• 27 May 2024

CLARIAH Highlight: Lodewijk Petram

This month, the Clariah Communications Team interviewed researchers from Work Package 6 about their text annotation tools. Work Package 6 develops resources for scholars in literary studies, history, philosophy, and religious studies, aiding in the analysis of textual data.

This month, the Clariah Communications Team sat down with a few of the researchers from Clariah's Work Package 6 team to better understand the tools and systems they are developing within the Clariah infrastructure in relation to text annotation. Work package 6 is creating tools and data for all scholars who want to work with textual data, covering the disciplines literary studies, history, philosophy and religious studies.

One of these interviews was with economic historian and researcher, Lodewijk Petram, who is based at the Huygens Institute in Amsterdam, Netherlands. Petram further informed us about the VOC Clariah use case, a casewhere researchers used a named entity recognition tool to identify entities like persons, ships, organizations, and locations in digitized historical texts related to the VOC (Dutch East India Company). The Dutch East India Company (or the VOC in Dutch), which was founded in Amsterdam in 1602, was a major trading company. The company was an economic powerhouse that produced many historical documents and records. However, it was also notorious for its brutal conduct in Asia, engaging in the exploitation of local peoples and resources, involvement in the slave trade, and implementing harsh measures to maintain control over its territories.

Inspiration for the VOC Clariah use case started with the large collection of digitized source publications edited by the Huygens Institute from original documents in the National Archives .The aim was to use this use case to add a new layer of functionality within the digital collections of the National Archives and encourage scholars to utilize such functionalities in their own research. The creation of this use case included the creation of a named entity recognition tool, which could identify and extract entities in early modern Dutch texts that were specifically related to the VOC. This included persons, ships, organizations, and locations. The use case was trained using manually annotated samples which would teach the computer certain language patterns and in which contexts certain entities appear. The data preparation process, led by Dirk Roorda, involved the separation of different types of texts (e.g. transcriptions, summaries, footnotes) so they were able to be treated differently when annotated by the tool.

While the current VOC use case has stopped development, Petram sees long-term impact of its outcomes through the GLOBALISE project. The GLOBALISE project aims to develop a reusable methodology for working with the VOC archives, including entity identification and the contextualization of reference data. The project also explores potential collaborations with non-European scholars, museums and art institutions which would like to research and showcase the historical significance of the VOC archives.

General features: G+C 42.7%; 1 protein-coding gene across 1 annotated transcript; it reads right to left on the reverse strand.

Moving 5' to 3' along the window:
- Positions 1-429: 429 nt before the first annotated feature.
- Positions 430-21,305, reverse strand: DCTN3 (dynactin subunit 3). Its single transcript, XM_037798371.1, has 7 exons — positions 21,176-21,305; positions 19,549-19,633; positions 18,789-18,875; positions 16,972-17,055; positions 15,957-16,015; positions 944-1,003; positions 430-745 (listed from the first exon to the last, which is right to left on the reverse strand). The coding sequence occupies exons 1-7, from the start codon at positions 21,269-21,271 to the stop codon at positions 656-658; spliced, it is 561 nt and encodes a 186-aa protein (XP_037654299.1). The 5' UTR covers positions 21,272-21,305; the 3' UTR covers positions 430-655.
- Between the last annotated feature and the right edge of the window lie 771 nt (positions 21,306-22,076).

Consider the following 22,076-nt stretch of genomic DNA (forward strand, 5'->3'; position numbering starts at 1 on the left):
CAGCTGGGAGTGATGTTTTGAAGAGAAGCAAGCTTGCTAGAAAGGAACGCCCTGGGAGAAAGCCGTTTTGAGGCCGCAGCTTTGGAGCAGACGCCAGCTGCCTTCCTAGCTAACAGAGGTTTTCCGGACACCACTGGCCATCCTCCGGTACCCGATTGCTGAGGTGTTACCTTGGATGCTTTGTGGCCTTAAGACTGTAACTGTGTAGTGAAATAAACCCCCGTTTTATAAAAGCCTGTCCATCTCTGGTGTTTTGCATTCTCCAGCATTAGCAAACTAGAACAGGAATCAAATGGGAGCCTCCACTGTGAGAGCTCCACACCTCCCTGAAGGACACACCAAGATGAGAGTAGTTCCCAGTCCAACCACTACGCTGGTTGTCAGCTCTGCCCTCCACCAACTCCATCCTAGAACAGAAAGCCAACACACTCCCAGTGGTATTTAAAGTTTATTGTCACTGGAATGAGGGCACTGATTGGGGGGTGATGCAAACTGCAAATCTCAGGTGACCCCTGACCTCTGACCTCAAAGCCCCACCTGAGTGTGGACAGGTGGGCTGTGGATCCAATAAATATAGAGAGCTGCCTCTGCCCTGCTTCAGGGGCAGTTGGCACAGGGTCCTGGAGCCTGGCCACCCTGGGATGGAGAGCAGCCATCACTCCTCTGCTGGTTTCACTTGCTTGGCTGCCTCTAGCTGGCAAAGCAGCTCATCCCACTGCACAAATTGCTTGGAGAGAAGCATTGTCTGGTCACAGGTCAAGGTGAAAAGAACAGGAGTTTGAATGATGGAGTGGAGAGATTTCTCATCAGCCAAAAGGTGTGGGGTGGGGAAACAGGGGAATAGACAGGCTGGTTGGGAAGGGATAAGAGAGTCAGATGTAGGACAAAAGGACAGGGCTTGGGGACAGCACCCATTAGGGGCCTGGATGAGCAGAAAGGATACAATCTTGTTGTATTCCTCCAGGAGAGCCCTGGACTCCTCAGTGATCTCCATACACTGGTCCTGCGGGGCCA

Fun facts about the VOC Use Case:

  • The VOC entity recognition tool was able to distinguish between the names of ships and locations which is impressive considering many VOC ships were named after Dutch cities.
  • The annotation of the VOC texts in early modern Dutch was best carried out using a multilingual language model, in other words, a model that can work with and distinguish between different languages.
  • For some territories in Asia, the VOC documents housed at the National Archives in the Hague are the earliest accounts from the early modern period. Through the VOC use case, these documents became easier accessible for scholars to use in their research.
  • Globalise, digital infrastructure project that builds in part on the work of the use case, is working with international researchers in Asia to better understand the international history and impact of the Dutch East India Company.

Collaboration and Interdisciplinary Work

During our interview, we also discussed the importance and challenges of interdisciplinary collaboration between humanities scholars and technological developers. Petram emphasized that effective communication and frequent feedback loops are crucial for understanding each other's domains and ensuring the tools meet different scholars' needs. Dedicated teams working on a single project, seated at the same table, can facilitate this process. This builds solutions to challenges that may not have come up otherwise and ensures that work processes are always moving forward. Petram also discusses the potential for tutorials and documentation, such as the Programming Historian website. This is a website which helps humanities scholars successfully adopt and use digital tools more effectively via accessibly written tutorials by the developer themselves in English, Spanish, French and Portuguese.